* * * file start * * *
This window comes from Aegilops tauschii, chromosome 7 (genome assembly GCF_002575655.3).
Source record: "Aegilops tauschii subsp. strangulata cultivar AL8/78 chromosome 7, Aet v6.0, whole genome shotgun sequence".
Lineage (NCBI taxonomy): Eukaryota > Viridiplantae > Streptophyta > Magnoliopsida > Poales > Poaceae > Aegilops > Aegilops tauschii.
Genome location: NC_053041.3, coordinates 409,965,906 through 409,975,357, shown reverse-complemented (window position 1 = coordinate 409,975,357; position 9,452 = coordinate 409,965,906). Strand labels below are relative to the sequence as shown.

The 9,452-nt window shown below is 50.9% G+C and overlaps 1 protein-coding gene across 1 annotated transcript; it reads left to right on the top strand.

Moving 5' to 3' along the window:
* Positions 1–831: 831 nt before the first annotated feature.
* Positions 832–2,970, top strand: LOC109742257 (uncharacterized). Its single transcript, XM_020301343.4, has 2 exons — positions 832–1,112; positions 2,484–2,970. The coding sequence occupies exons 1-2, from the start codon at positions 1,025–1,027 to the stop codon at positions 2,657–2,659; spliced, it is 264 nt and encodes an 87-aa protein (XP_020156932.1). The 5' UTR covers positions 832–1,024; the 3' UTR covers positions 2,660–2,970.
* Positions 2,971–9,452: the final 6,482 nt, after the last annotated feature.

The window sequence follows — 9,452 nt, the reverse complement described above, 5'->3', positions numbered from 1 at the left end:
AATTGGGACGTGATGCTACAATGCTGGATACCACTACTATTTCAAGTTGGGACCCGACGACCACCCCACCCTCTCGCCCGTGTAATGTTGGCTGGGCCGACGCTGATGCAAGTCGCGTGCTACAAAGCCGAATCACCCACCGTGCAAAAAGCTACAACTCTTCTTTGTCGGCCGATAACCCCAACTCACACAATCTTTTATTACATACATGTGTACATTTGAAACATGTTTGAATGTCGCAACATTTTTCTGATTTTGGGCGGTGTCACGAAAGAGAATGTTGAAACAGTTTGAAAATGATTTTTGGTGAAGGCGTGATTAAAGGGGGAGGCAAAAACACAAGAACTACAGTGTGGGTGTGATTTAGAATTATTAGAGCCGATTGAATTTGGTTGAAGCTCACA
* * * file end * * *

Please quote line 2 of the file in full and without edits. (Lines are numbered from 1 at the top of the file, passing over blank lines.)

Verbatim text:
Source record: "Aegilops tauschii subsp. strangulata cultivar AL8/78 chromosome 7, Aet v6.0, whole genome shotgun sequence".